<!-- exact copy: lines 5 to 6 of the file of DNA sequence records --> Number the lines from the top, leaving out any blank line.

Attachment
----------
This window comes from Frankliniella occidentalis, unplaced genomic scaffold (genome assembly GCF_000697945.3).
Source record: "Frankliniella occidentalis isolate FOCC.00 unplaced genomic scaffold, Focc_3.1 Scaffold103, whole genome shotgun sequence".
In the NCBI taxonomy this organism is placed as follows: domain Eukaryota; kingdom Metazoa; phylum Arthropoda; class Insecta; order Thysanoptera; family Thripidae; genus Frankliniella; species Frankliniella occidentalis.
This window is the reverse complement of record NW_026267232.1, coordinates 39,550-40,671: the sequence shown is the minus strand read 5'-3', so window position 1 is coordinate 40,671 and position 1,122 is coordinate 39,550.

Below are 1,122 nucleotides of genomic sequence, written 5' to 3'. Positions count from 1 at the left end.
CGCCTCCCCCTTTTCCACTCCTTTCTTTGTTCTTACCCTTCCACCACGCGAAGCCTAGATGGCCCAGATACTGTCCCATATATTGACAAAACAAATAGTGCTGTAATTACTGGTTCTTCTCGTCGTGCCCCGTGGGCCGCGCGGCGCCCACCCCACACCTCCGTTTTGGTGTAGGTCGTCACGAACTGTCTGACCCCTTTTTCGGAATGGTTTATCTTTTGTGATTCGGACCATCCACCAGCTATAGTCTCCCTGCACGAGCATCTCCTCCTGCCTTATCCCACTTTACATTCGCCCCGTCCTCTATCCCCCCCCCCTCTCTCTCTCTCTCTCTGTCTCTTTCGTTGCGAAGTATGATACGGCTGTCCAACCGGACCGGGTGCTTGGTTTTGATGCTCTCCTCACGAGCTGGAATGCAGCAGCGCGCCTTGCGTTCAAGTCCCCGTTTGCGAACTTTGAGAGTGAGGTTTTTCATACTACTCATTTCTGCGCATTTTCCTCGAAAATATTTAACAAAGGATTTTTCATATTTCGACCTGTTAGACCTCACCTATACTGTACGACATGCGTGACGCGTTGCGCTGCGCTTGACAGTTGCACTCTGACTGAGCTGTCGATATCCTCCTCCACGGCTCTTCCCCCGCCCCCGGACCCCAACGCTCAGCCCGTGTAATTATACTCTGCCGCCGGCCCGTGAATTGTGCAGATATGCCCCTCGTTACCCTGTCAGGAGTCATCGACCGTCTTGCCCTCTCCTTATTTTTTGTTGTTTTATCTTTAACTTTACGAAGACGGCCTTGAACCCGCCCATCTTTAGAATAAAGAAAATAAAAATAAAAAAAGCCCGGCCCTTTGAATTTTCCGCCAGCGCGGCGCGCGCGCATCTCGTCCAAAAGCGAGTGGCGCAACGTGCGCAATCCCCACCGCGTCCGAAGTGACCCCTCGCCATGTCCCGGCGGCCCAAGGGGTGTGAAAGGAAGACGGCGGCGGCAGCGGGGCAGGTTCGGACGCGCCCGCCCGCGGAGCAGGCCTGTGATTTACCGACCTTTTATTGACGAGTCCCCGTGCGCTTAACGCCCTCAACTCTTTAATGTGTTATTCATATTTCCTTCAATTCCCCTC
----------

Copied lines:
Below are 1,122 nucleotides of genomic sequence, written 5' to 3'. Positions count from 1 at the left end.
CGCCTCCCCCTTTTCCACTCCTTTCTTTGTTCTTACCCTTCCACCACGCGAAGCCTAGATGGCCCAGATACTGTCCCATATATTGACAAAACAAATAGTGCTGTAATTACTGGTTCTTCTCGTCGTGCCCCGTGGGCCGCGCGGCGCCCACCCCACACCTCCGTTTTGGTGTAGGTCGTCACGAACTGTCTGACCCCTTTTTCGGAATGGTTTATCTTTTGTGATTCGGACCATCCACCAGCTATAGTCTCCCTGCACGAGCATCTCCTCCTGCCTTATCCCACTTTACATTCGCCCCGTCCTCTATCCCCCCCCCCTCTCTCTCTCTCTCTCTGTCTCTTTCGTTGCGAAGTATGATACGGCTGTCCAACCGGACCGGGTGCTTGGTTTTGATGCTCTCCTCACGAGCTGGAATGCAGCAGCGCGCCTTGCGTTCAAGTCCCCGTTTGCGAACTTTGAGAGTGAGGTTTTTCATACTACTCATTTCTGCGCATTTTCCTCGAAAATATTTAACAAAGGATTTTTCATATTTCGACCTGTTAGACCTCACCTATACTGTACGACATGCGTGACGCGTTGCGCTGCGCTTGACAGTTGCACTCTGACTGAGCTGTCGATATCCTCCTCCACGGCTCTTCCCCCGCCCCCGGACCCCAACGCTCAGCCCGTGTAATTATACTCTGCCGCCGGCCCGTGAATTGTGCAGATATGCCCCTCGTTACCCTGTCAGGAGTCATCGACCGTCTTGCCCTCTCCTTATTTTTTGTTGTTTTATCTTTAACTTTACGAAGACGGCCTTGAACCCGCCCATCTTTAGAATAAAGAAAATAAAAATAAAAAAAGCCCGGCCCTTTGAATTTTCCGCCAGCGCGGCGCGCGCGCATCTCGTCCAAAAGCGAGTGGCGCAACGTGCGCAATCCCCACCGCGTCCGAAGTGACCCCTCGCCATGTCCCGGCGGCCCAAGGGGTGTGAAAGGAAGACGGCGGCGGCAGCGGGGCAGGTTCGGACGCGCCCGCCCGCGGAGCAGGCCTGTGATTTACCGACCTTTTATTGACGAGTCCCCGTGCGCTTAACGCCCTCAACTCTTTAATGTGTTATTCATATTTCCTTCAATTCCCCTC